Design

Guerrilla Art and Urban Identity in San Francisco: Best #Cityreads of the Week

A round-up of the best stories on cities and urbanism we've come across in the last seven days.

CityFixer

No One Knows When Buffalo's Pedestrian Mall Overhaul Will Be Finished

With funding arriving on a block-by-block basis, everyone is eager to see if bringing cars back to Main Street will finally make a difference.

Perhaps You'd Prefer a Bike Horn That Yells at People

When a simple "ding" is not enough.

CityFixer

A Great Place to Put Community Health Clinics: Fire Stations

A new firehouse clinic in California shows how an abundant but under-used public resource—fire stations—can be made even more useful for a community.

Why Can't We Build Skinny Skyscrapers Everywhere?

The limits to how tall and thin towers can be has more to do with markets than engineers.

Maps

A Brilliantly Restored 19th Century Visualization of U.S. City Population Shifts

A map and data enthusiast found this colorful chart that tracks where the United States grew and shrunk between 1790 and 1890. 

Russians Will Vote by App on the Fate of a Modernist Moscow Landmark

The government wants to dismantle the tower, but the structure's fans are pushing for restoration.

Photos

Faces of a Shrinking Company Town

A new photography book explores Rochester in the 12 months following Kodak's bankruptcy filing.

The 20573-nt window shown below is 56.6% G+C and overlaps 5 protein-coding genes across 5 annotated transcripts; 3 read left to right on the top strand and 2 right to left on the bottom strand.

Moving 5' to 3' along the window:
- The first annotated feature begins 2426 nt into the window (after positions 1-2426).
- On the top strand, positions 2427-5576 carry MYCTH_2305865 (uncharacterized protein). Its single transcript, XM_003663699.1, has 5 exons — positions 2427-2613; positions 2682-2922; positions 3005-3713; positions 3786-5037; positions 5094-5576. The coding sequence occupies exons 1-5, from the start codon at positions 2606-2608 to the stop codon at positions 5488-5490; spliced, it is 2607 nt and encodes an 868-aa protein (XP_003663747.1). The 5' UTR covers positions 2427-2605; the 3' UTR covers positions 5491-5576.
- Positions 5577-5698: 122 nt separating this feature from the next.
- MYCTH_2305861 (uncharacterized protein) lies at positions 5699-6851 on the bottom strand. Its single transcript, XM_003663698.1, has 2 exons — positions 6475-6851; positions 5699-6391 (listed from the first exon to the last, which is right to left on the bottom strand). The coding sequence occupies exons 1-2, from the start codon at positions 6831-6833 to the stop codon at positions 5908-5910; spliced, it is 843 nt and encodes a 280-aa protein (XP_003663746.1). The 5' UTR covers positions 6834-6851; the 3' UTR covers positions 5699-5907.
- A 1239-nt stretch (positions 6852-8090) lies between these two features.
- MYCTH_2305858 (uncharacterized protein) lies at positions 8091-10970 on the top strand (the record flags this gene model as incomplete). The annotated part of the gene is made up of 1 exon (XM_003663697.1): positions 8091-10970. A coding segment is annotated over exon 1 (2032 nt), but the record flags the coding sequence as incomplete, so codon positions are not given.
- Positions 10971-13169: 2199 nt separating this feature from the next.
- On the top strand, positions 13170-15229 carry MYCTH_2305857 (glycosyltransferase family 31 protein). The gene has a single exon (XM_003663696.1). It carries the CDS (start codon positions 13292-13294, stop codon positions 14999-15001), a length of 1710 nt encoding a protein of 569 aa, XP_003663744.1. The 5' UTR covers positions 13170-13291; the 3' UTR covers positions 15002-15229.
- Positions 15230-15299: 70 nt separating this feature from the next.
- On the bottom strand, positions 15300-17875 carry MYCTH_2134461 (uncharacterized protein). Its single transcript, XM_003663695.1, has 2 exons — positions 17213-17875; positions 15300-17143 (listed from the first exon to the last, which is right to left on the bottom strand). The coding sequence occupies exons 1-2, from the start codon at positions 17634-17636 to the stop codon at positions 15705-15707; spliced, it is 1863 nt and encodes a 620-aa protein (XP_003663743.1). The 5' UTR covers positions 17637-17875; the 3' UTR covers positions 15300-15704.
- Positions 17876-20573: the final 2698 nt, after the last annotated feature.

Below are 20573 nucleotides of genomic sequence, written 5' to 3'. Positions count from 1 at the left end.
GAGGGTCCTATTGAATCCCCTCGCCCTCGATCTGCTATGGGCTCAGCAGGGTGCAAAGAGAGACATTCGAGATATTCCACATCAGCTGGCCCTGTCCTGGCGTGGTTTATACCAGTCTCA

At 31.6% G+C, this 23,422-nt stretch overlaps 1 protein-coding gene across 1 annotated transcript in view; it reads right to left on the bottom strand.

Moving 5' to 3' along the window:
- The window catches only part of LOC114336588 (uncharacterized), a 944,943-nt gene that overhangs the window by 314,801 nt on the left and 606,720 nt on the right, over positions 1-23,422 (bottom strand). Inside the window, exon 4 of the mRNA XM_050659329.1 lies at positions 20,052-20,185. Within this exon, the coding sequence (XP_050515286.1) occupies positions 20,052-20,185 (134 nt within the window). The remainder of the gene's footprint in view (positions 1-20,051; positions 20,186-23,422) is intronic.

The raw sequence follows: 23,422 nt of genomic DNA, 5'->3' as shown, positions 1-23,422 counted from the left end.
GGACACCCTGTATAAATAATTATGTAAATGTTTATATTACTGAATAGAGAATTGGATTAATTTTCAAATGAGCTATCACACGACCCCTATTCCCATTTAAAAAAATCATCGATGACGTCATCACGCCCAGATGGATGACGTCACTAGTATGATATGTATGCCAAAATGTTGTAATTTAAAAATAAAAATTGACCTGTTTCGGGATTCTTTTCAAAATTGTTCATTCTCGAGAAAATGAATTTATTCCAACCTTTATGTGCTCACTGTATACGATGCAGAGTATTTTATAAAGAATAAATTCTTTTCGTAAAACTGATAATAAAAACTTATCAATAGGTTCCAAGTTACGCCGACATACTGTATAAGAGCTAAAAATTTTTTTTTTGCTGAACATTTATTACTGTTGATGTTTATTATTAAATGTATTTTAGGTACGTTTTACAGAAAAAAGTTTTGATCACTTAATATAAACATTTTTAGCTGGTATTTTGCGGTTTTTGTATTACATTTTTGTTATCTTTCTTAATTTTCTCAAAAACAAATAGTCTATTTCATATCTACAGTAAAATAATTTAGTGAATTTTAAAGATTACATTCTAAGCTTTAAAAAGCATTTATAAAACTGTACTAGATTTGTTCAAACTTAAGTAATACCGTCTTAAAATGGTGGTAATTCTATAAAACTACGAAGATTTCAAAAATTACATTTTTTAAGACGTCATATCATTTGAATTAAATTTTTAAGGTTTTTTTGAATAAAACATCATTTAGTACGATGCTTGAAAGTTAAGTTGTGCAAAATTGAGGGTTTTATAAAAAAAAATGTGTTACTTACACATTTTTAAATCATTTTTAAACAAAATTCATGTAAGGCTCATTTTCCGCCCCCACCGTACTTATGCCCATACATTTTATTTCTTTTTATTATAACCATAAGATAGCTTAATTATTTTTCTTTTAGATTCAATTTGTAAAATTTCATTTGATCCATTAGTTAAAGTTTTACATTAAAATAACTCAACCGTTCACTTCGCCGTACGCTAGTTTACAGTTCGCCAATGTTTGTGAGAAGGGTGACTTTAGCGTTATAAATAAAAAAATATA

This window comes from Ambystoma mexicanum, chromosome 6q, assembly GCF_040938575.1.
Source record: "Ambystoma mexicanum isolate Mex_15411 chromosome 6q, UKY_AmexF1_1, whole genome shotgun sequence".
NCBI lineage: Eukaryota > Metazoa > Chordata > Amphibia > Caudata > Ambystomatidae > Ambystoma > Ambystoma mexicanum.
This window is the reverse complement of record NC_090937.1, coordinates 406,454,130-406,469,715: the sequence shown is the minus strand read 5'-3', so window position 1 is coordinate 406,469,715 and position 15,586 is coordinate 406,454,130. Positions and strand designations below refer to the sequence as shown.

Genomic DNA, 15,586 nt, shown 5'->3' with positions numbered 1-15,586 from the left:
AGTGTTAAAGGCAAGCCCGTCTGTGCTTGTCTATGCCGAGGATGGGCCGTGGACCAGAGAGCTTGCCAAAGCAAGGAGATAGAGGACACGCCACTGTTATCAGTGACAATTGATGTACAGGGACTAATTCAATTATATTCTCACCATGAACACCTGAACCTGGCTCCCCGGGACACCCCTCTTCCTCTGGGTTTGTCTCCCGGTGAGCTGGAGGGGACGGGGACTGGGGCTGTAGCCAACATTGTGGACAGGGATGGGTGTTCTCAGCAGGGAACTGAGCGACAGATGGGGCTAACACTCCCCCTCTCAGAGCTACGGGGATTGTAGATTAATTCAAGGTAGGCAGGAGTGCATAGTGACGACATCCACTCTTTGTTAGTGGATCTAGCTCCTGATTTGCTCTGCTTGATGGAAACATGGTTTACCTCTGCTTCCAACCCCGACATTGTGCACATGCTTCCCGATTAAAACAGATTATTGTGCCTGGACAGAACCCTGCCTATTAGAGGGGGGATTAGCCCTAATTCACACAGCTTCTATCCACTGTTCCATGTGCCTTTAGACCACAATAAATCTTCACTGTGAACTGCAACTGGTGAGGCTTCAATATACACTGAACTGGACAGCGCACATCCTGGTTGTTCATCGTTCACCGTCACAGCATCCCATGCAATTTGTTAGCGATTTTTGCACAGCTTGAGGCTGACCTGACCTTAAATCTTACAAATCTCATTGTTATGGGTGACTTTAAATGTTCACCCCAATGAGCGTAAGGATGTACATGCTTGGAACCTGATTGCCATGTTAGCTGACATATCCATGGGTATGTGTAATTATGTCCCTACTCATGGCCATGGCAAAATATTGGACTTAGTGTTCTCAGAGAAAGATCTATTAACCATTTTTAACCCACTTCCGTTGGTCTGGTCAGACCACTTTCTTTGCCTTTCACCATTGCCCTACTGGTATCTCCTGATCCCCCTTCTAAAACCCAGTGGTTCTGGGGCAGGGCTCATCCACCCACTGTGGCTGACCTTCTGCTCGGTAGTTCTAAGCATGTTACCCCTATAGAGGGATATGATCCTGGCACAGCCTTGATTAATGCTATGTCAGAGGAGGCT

Every Master Plan in New York City History, Collected in a Single Place

A Brooklyn group tracked the history of the city's urban-renewal projects—and gave some still-vacant spots a future.

A Handful of São Paulo Trash Cans Got a World-Cup Makeover

Several of them now look like squat men carrying garbage bins as backpacks. Here's why.

Why Cities Should Be More Skeptical of New Cultural Centers and Expansions

On the other side of a major U.S. arts building boom, some civic leaders still think that luring cultural centers—no matter the cost—means instant success.

Turning Demographic Data Into Delicious Food

To learn the sorry state of affairs of youth employment in Spain, try the "Unemployed Pan con Tomate."

Photos

A Photographic Homage to the Suburban Nightclubs of Europe

When the sun comes up, these postmodern fun palaces show off their architectural quirks. 

Japan's Toilennale Is Like the Venice Biennale, But for Toilets

The city of Oita is commissioning artists and designers to turn 12 of its public lavatories into working art installations.

Olmsted the Hero, Moses the Villain

History views master planners Frederick Law Olmsted and Robert Moses very differently. 

A New Typeface Inspired by the Handwriting of the Homeless

"Homeless Fonts" is a Spanish project to turn hand-scrawled cardboard signs into charitable assistance.

CityFixer

Minneapolis's Most Famous Street Gets Ready For a Makeover

Built in 1968 and last updated in 1991, Nicollet Mall is getting a new name and look.

The Strange Case of Datong, China's Half-Finished Faux 'Ancient' City

An ambitious former mayor started gutting the historic city center and replacing it with replicas. Then he left town. 

The World Cup's Balls, If Flattened, Are Psychedelic Art

When laid out in two dimensions like world maps, these soccer ball patterns become seriously groovy.